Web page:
The bright red color of the pen at the tip is due to the presence of extracellular hemoglobin. Hydrogen sulfide is transported through the cell membrane attached to the filaments of this pen, and through extracellular hemoglobin it reaches a specialized “tissue” called the trophosome, which is composed entirely of symbiotic chemosynthetic bacteria. ..

It can be said that these worms have an internal “garden” of bacteria that feed on hydrogen sulfide and provide “food” for the worm, an extraordinary adaptation.

hot desert

Hot deserts cover between 14 and 20% of the Earth’s surface, about 19–25 million km.

The hottest deserts, such as the Sahara of North Africa and the deserts southwest of the Americas, Mexico and Australia, are found in both the tropics of the Northern Hemisphere and the Southern Hemisphere (between about 10° and 30°). 40 ° latitude).

type of desert

A defining characteristic of a hot desert. According to the Köppen-Geiger climate classification, deserts are regions with an annual rainfall of less than 250 mm.

However, annual rainfall can be a misleading index, as water loss is a deciding factor in the water budget.

Thus, the United Nations Environment Program’s definition of desert is the annual loss of humidity under normal climatic conditions, where the potential evapotranspiration (PET) is five times greater than the actual precipitation (P).

High PET predominates in hot deserts, because due to the lack of cloud cover, solar radiation tends to be maximum in arid regions.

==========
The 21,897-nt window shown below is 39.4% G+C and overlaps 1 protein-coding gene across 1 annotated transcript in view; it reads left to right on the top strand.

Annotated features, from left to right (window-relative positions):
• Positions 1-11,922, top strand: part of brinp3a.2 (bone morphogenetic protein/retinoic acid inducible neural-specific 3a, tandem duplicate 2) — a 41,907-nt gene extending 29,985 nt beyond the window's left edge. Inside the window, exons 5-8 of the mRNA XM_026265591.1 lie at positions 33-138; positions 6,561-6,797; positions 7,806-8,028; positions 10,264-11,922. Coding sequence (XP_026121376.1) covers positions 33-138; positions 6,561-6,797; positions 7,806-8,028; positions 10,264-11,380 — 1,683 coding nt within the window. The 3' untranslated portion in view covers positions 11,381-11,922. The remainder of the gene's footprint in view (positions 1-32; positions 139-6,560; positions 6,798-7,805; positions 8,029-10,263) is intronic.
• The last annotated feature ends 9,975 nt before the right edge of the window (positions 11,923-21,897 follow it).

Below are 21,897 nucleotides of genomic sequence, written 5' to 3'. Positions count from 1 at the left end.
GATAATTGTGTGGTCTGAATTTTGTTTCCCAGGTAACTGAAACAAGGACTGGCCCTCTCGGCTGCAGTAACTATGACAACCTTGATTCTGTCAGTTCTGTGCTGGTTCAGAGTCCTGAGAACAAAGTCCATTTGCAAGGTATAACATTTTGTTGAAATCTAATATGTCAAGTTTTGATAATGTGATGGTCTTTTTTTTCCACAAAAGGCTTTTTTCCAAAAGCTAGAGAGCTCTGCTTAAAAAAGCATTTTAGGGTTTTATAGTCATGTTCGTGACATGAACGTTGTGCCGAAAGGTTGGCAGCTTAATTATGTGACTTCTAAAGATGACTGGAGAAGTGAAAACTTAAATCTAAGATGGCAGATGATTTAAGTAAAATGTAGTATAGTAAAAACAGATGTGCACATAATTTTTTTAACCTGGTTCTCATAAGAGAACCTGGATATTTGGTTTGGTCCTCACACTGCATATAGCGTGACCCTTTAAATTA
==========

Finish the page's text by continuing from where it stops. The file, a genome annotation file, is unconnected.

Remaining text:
Deserts can be divided into two types according to their level:

  • Hyperáridos: with an index of acidity (P / PET) less than 0.05.
  • Aggregates: with an index between 0.05 and 0.2.

Deserts differ from arid-arid lands (P / PET 0.2–0.5) and arid sub-humid arid lands (0.5–0–65).

Deserts have other important characteristics, such as their strong temperature changes and the high salinity of their soils.

On the other hand, a desert is usually associated with dunes and sand, however, this image only corresponds to 15-20% of them all; Rocky and mountainous landscapes are the most desert environments.

Examples of thermophilic organisms of the desert

The inhabitants of the desert, who are thermophiles, have a series of adaptations to face adversities, which arise from the lack of rain, high temperatures, winds, salinity, among others.

Xerophyte plants have evolved strategies to avoid transpiration and store as much water as possible. Thickening of stems and leaves and leaves is one of the most commonly used strategies.

This is evident in the Cactaceae family, where the leaves have also been modified into spines, both to avoid evaporation and to repel herbicides.

Ling Lithops or stone plants, which are native to the Namibian desert, also develop succulents, but in this case the plant grows at ground level, camouflaging itself with surrounding stones.

On the other hand, animals living in these extreme habitats develop all kinds of adaptations, from physical to moral. For example, the so-called kangaroo rats have a low volume, a small amount of urine, and these animals are very efficient in their water-scarce environment.

Another mechanism for reducing water loss is an increase in body temperature; For example, the body temperature of camels can rise from about 34 °C to 40 °C in summer.

Temperature variation is of great importance in water conservation for the following reasons:

  • An increase in body temperature means that heat is stored in the body rather than dissipated through evaporation of water. Later, at night, the excess heat can be expelled without water.
  • The temperature of a hot environment decreases, as the temperature gradient decreases.

Another example is the sand rat ( Psammomys obesus ), which have evolved a digestive system that allows them to feed only on desert plants of the family Chenopodiaceae, the leaves of which contain large amounts of salts.

The moral (behavioral) adaptations of desert animals are many, but perhaps the most obvious one implies that the activity-rest cycle is reversed.

In this way, these animals become active at sunset (nocturnal activity) and cease to live at dawn (day rest), their active life does not coincide with the warmer hours.